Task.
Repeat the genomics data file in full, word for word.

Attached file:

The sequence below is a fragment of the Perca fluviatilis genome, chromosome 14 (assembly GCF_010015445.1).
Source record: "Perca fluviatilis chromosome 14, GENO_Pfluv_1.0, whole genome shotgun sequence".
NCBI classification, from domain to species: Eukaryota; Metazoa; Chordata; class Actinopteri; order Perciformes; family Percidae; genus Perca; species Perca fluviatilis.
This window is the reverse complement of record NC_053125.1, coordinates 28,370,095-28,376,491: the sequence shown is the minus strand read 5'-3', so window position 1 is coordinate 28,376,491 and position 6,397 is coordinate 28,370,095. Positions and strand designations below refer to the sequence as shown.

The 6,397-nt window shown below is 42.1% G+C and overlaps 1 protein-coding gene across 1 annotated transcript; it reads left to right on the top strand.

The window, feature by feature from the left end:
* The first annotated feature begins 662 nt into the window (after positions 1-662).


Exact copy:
The sequence below is a fragment of the Perca fluviatilis genome, chromosome 14 (assembly GCF_010015445.1).
Source record: "Perca fluviatilis chromosome 14, GENO_Pfluv_1.0, whole genome shotgun sequence".
NCBI classification, from domain to species: Eukaryota; Metazoa; Chordata; class Actinopteri; order Perciformes; family Percidae; genus Perca; species Perca fluviatilis.
This window is the reverse complement of record NC_053125.1, coordinates 28,370,095-28,376,491: the sequence shown is the minus strand read 5'-3', so window position 1 is coordinate 28,376,491 and position 6,397 is coordinate 28,370,095. Positions and strand designations below refer to the sequence as shown.

The 6,397-nt window shown below is 42.1% G+C and overlaps 1 protein-coding gene across 1 annotated transcript; it reads left to right on the top strand.

The window, feature by feature from the left end:
* The first annotated feature begins 662 nt into the window (after positions 1-662).